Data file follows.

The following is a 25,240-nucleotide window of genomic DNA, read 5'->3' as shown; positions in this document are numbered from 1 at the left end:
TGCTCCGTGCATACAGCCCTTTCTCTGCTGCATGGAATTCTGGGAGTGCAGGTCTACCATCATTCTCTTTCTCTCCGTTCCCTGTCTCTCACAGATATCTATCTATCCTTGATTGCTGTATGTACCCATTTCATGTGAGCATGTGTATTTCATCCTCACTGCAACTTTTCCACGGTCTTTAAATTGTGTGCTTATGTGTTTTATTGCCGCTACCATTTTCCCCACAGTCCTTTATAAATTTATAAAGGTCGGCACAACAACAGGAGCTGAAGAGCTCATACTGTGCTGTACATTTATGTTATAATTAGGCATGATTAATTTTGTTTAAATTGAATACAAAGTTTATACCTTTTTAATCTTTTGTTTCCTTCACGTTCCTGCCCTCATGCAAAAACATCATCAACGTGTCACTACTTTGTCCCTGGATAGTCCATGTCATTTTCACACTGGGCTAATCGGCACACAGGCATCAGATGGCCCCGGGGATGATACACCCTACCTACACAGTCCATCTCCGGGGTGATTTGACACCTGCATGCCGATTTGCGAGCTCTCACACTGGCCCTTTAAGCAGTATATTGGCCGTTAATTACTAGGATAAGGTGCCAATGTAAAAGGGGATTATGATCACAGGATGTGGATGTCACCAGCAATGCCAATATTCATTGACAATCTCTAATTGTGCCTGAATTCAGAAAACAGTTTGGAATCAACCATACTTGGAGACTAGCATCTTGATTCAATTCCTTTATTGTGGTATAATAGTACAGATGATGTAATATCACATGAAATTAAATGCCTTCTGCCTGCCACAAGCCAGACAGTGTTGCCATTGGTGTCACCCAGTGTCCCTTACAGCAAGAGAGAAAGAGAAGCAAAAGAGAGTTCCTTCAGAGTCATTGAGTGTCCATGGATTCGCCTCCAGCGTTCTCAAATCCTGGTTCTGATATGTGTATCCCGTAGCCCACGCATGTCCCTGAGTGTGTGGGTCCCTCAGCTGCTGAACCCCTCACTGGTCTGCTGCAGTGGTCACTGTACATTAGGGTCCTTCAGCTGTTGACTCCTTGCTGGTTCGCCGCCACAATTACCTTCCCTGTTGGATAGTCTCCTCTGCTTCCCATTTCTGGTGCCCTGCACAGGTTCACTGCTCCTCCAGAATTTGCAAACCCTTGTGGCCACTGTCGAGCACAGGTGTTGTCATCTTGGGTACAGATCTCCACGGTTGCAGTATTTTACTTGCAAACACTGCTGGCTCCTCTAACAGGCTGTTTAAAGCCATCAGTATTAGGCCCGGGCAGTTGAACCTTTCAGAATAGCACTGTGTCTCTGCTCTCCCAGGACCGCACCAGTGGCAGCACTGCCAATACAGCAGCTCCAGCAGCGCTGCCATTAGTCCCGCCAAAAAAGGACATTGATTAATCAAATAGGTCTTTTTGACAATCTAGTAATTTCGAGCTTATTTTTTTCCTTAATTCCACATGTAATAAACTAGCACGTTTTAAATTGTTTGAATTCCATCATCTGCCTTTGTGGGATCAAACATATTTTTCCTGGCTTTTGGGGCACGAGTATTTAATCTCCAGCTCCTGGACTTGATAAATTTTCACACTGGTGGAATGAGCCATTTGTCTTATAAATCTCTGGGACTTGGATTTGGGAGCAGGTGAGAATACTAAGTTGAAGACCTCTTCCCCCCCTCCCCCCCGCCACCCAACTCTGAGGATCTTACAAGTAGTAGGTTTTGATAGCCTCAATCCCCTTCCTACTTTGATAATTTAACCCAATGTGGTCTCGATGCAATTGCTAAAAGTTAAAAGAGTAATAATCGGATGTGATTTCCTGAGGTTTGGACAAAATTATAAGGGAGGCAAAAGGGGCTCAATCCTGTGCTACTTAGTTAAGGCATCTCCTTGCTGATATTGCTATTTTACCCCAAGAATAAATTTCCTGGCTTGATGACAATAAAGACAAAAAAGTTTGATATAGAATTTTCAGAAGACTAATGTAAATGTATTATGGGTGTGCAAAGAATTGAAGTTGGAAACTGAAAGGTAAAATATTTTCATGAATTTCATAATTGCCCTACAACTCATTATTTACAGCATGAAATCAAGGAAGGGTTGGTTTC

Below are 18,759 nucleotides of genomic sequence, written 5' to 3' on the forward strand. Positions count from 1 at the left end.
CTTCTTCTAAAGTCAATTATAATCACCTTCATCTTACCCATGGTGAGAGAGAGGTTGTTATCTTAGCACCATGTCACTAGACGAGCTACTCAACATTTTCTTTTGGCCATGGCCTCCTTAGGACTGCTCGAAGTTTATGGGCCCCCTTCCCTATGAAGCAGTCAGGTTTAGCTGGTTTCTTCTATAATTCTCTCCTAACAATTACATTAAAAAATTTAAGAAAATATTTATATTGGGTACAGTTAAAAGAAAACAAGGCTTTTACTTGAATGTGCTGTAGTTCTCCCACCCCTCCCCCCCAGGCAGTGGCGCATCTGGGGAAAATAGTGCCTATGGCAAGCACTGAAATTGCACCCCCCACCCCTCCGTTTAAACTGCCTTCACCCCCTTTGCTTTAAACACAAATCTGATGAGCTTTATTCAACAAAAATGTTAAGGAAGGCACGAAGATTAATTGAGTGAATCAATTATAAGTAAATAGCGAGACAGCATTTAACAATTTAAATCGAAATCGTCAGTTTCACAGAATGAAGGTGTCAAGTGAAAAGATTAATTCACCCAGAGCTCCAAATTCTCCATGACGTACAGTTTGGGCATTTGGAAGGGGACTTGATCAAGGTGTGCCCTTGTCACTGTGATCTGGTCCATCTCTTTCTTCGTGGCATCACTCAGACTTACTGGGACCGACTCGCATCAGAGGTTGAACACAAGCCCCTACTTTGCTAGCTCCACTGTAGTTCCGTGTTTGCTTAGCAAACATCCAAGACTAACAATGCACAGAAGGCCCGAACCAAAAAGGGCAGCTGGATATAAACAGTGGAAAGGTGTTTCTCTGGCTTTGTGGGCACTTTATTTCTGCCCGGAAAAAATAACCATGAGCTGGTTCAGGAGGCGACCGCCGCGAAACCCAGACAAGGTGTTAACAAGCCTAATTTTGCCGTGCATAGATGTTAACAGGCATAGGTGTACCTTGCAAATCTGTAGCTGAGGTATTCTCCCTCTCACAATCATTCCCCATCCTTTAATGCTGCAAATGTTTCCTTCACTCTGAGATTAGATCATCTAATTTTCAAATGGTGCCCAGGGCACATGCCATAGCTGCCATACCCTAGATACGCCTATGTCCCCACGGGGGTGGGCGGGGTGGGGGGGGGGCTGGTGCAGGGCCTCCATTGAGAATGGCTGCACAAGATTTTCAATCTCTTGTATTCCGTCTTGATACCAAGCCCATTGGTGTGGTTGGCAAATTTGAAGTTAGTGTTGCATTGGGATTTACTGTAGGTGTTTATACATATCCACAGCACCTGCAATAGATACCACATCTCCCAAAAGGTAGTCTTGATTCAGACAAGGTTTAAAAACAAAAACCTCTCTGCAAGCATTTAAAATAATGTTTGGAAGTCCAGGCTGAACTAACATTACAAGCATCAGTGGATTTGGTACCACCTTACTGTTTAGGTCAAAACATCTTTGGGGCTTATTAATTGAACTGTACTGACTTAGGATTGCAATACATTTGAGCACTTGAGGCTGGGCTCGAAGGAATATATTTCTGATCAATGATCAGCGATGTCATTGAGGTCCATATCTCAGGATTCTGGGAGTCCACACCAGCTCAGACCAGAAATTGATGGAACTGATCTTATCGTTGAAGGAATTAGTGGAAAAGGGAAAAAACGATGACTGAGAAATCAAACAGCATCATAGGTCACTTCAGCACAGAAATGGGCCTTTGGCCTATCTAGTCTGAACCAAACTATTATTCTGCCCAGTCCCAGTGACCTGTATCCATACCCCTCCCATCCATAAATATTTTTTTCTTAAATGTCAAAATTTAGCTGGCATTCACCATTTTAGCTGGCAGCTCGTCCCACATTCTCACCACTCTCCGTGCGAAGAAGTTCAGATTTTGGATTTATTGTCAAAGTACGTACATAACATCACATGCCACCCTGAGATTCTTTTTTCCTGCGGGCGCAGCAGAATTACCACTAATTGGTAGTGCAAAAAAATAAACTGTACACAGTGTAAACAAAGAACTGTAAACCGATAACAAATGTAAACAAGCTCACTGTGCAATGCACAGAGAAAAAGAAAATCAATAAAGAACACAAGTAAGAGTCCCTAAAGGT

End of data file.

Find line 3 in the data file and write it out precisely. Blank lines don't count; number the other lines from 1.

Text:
Below are 18,759 nucleotides of genomic sequence, written 5' to 3' on the forward strand. Positions count from 1 at the left end.